According to an editorial in USA Today, drug prices in Canada are much lower than in the U.S. The editorial gives this example: Filling a prescription for tamoxifen, a cancer drug that costs $319.06 in the U.S., is only $52.64 in Canada. The editorial describes the efforts of drug manufacturer GlaxoSmithKline to prevent Americans from buying prescription drugs in Canada at much lower prices: "When pharmacists in Canada refused GlaxoSmithKline's demand to stop selling its prescription drugs to Americans at prices far below those in the U.S., the pharmaceutical giant fought back. It told wholesalers to cut off the druggists' supplies of its popular medicines such as the antidepressant Paxil." The same editorial says "In the U.S. the [drug manufacturing] industry is waging legal warfare to block states' efforts to lower drug costs, arguing they interfere with interstate commerce, violate Medicade rules and limit drug choices by patients." The USA Today editorial says "drugmakers are among the most profitable industries and could afford to donate $67 million in campaign contributions to Washington politicians during the past decade to protect those fat [profit] margins." ("Today's debate: Prescription drug costs - Push for affordable drugs hurt by industry tactics" (editorial), February 13, 2003, p. 11A.)
A majority of the 8th U.S. Court of Appeals duped into believing the exact opposite of the truth about psychiatric "medication"
An article in the Eagle-Tribune, a newspaper published in Lawrence, Massachusetts, says: "In the latest bizarre turn in a nearly 25-year-old death row case, a federal appeals court ruled that a mentally ill inmate can be put to death even though he would be too insane to qualify for execution without his medication. A sharply divided 8th U.S. Court of Appeals lifted a stay of execution yesterday for Charles Singleton, saying his medically induced sanity makes him eligible for the death penalty." ("Court: Insane man can be executed," Eagle-Tribune, February 11, 2003, p. 3)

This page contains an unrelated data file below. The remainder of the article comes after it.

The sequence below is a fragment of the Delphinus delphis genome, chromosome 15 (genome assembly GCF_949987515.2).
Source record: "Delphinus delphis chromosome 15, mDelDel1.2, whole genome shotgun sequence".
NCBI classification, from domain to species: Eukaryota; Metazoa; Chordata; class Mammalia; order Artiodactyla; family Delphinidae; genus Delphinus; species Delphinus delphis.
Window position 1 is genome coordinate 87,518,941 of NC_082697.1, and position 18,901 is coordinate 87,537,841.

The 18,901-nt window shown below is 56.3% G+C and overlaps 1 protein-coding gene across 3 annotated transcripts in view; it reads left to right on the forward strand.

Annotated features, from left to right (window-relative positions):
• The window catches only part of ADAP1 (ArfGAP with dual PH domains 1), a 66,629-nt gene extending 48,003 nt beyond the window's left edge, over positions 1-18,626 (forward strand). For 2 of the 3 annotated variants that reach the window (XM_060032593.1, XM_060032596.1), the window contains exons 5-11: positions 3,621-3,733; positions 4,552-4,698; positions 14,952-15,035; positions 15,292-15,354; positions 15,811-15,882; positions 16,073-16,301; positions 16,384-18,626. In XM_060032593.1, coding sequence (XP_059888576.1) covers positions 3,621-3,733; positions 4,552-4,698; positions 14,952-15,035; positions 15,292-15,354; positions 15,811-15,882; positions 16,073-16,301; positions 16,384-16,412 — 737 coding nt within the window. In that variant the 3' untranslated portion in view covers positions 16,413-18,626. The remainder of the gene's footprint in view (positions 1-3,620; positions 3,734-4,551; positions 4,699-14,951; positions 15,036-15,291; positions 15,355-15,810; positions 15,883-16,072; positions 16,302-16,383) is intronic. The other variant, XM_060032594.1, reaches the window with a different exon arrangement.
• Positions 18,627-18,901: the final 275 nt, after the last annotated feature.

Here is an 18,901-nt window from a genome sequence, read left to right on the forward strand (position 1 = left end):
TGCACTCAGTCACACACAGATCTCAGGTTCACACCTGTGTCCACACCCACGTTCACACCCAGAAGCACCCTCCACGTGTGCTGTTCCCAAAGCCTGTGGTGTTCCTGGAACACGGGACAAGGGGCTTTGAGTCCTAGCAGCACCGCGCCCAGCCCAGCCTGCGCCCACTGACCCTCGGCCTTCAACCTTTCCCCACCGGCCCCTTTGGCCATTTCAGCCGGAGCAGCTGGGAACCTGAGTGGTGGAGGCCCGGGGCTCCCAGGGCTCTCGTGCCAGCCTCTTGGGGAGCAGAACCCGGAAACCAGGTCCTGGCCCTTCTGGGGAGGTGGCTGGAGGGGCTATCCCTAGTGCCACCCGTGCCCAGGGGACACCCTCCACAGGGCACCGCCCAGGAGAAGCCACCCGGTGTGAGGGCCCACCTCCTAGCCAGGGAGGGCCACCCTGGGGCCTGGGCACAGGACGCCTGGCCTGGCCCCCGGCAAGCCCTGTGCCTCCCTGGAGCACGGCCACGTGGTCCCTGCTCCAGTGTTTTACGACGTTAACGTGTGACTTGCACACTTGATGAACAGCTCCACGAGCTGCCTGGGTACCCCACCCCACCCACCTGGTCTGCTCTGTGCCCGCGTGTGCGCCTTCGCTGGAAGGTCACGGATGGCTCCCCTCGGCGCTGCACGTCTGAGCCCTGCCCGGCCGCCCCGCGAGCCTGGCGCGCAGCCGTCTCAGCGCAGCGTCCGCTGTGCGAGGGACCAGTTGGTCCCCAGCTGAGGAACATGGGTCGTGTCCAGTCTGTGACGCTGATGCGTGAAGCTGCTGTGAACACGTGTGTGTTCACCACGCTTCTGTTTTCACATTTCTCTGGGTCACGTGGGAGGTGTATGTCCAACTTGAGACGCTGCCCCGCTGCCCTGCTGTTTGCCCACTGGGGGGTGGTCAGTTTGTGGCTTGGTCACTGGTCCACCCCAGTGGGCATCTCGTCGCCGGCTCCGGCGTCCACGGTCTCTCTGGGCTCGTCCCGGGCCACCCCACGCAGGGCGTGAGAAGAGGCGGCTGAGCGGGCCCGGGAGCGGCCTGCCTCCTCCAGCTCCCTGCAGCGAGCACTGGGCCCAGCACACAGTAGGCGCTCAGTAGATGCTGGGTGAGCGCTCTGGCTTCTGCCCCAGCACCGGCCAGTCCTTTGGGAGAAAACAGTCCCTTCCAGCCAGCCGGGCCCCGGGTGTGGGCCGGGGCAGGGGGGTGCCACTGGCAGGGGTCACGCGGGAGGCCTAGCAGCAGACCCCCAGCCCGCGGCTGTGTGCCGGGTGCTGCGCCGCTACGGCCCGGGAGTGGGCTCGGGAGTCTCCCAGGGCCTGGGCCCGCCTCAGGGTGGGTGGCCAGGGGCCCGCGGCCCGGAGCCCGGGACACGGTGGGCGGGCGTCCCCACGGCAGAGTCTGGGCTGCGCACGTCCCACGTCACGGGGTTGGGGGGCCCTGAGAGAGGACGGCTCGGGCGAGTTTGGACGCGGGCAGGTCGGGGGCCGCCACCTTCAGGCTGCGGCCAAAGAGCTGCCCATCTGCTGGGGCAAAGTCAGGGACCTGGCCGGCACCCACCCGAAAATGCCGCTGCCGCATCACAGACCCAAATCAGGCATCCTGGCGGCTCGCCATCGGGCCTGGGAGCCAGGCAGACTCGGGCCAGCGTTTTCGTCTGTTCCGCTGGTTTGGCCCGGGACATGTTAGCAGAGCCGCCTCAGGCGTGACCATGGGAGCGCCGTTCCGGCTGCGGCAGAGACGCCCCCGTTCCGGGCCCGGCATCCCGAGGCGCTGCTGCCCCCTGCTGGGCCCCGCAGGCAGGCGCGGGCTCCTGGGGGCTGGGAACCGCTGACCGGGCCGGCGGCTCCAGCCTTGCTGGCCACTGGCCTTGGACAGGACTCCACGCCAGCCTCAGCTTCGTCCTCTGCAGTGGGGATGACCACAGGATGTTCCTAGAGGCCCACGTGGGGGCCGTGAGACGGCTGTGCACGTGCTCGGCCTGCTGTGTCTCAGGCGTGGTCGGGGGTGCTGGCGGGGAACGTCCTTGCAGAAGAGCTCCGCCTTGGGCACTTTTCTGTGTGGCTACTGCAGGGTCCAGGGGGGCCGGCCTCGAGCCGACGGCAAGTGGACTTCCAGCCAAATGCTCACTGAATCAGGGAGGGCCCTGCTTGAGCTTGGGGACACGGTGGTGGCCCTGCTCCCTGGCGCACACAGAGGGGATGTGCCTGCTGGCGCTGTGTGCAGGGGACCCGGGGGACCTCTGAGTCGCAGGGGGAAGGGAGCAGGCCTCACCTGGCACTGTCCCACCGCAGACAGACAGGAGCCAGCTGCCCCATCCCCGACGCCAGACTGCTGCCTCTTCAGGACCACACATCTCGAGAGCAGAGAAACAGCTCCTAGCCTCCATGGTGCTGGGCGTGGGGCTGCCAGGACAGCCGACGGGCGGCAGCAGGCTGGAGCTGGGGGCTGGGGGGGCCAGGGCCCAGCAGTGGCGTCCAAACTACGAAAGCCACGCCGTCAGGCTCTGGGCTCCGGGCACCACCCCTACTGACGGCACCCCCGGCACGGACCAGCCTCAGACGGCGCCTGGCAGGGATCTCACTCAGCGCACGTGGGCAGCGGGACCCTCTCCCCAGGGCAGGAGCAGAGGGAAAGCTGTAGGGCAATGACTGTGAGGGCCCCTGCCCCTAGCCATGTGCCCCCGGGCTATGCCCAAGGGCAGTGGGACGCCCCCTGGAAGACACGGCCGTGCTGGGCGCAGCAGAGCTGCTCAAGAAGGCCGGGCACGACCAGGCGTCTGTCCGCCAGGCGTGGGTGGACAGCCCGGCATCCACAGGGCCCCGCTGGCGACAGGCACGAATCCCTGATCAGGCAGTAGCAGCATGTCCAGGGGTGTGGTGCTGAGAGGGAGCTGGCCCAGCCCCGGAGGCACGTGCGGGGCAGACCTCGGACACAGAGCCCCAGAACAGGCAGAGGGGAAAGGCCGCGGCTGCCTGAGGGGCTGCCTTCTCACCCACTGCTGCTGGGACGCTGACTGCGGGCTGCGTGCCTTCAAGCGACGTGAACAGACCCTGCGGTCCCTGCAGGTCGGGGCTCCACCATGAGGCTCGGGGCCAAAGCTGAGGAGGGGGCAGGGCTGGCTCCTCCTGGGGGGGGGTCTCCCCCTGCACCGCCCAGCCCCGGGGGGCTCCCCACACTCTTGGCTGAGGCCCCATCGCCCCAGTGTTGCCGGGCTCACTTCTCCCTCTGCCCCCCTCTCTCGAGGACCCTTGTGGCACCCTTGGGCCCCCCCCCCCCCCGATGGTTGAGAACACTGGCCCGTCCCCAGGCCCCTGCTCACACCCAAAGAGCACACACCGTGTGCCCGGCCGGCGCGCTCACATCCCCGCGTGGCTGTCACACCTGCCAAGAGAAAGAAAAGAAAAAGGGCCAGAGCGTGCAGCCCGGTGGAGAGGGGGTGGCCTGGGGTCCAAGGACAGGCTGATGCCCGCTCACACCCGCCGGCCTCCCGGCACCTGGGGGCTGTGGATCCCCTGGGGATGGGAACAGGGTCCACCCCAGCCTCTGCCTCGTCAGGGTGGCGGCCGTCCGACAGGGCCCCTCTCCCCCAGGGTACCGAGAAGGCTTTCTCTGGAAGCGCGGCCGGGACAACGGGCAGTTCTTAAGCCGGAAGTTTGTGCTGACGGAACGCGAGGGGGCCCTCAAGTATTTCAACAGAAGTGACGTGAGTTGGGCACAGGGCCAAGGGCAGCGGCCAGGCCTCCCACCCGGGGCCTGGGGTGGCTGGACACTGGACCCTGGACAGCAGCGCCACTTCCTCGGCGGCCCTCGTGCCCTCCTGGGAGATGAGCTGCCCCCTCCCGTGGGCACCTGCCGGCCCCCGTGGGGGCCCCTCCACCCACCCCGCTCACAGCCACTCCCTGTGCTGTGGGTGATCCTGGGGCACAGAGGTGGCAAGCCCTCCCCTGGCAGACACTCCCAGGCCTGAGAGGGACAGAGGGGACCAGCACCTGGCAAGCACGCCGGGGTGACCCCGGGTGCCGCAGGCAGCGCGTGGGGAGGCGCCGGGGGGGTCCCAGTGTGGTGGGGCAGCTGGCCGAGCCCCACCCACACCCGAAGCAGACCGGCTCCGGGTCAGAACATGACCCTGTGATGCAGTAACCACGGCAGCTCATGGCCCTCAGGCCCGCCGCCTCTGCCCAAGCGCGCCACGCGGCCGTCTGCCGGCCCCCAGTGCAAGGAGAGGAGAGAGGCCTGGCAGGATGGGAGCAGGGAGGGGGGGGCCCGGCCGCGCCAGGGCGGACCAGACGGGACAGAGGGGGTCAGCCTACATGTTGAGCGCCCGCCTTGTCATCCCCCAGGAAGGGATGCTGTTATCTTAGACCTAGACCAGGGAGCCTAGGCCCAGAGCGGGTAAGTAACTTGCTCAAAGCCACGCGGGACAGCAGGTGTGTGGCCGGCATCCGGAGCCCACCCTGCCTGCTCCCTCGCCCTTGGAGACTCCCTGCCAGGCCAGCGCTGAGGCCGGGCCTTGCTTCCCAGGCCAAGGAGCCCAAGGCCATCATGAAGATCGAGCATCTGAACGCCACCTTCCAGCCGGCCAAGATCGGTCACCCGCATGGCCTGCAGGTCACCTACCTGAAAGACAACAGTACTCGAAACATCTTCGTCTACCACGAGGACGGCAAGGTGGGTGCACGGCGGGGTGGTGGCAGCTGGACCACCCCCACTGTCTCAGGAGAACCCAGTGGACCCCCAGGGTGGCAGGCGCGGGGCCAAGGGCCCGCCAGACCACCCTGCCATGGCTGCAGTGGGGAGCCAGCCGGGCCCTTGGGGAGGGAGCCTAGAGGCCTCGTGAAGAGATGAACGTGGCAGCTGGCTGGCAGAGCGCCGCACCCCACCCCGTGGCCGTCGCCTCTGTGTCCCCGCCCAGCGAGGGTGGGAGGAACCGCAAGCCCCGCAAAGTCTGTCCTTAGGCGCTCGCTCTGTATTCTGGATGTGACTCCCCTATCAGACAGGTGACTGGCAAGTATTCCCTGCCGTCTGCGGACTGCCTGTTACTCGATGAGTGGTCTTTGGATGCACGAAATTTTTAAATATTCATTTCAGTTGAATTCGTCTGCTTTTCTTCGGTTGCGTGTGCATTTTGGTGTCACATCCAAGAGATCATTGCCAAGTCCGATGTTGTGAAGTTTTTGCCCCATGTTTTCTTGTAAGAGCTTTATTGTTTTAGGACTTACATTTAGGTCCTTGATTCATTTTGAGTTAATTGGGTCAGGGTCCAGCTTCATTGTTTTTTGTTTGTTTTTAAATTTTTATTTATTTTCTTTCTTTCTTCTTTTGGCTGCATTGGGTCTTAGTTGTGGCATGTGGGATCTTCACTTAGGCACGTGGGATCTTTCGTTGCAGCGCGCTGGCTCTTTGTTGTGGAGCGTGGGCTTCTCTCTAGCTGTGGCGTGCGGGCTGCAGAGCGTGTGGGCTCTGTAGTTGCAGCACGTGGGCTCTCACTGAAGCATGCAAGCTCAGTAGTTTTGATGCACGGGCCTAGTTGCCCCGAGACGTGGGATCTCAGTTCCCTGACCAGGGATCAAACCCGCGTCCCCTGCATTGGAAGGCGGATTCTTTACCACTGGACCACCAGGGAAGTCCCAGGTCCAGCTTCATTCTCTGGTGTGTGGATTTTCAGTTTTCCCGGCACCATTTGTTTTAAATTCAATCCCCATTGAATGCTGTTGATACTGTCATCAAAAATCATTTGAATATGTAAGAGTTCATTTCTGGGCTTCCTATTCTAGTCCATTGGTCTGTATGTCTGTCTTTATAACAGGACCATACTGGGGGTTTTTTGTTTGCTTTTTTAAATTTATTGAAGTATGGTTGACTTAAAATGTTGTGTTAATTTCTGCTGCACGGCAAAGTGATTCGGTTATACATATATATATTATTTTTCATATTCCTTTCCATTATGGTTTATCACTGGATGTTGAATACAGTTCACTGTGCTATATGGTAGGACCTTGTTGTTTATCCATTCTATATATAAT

In the words of psychiatrist Peter Breggin, M.D., in The Anti-Depressant Fact Book (Perseus Publishing - Cambridge, Massachusetts, 2001):"If a drug has an effect on the brain, it is harming the brain. Science has not found or synthesized any psychoactive substances that improve normal brain function. Instead, all of them impair brain function" (p. 168). There is simply no possibility of anyone's sanity being restored by a psychiatric drug. This decision illustrates how thoroughly and completely psychiatry's advocates have deceived many if not most of America's judges.
Psychology Today magazine on "How to Take an Anti-Depressant"
The February 2003 issue of Psychology Today magazine includes an article, prominently advertised on the cover, titled "How to Take an Antidepressant." The article repeats the usual myths about depression such as the claim that it is a disease or disorder - and the claim that effective treatment for depression became available for the first time with the introduction of Prozac in 1988: "Fifteen years ago, Prozac launched a revolution. It rendered depression a disorder that was - finally - safely treatable." However, the article contains contradictory statements (that an editor should have caught), such as an admission that "...evidence indicates that the available antidepressants are equally effective." That's contradictory, because the other types of so-called antidepressants (tricyclics and MAOIs) were introduced many years before Prozac and the other SSRIs. The article doesn't say this, of course, but it would be equally true to say all antidepressants are equally ineffective, since none improve people's mood significantly better than pills with no active ingredients, i.e., placebos. In fact, in his book Commonsense Rebellion, published in 2001, psychologist Bruce Levine points out that when placebos with effects people can feel are used (to prevent side effects from making the subjects and researchers aware of who is taking the real drug and who is taking the placebo, thereby undermining the supposedly double-blind nature of drug effectiveness studies), the slightly better result from so-called antidepressant drugs vanishes. The Psychology Today article acknowledges that "In one recent study, up to 70 percent of patients receiving the newer antidepressants reported sexual dysfunction [such as inability to have an orgasm or inability to have an erection] when asked directly about it." In other words, the article promotes so-called antidepressant drugs, but a careful reading of the article itself reveals how misleading the article is. (Hara Estroff Marano, "How to Take an Antidepressant," Psychology Today magazine, February 2003, page 58-63 & 95)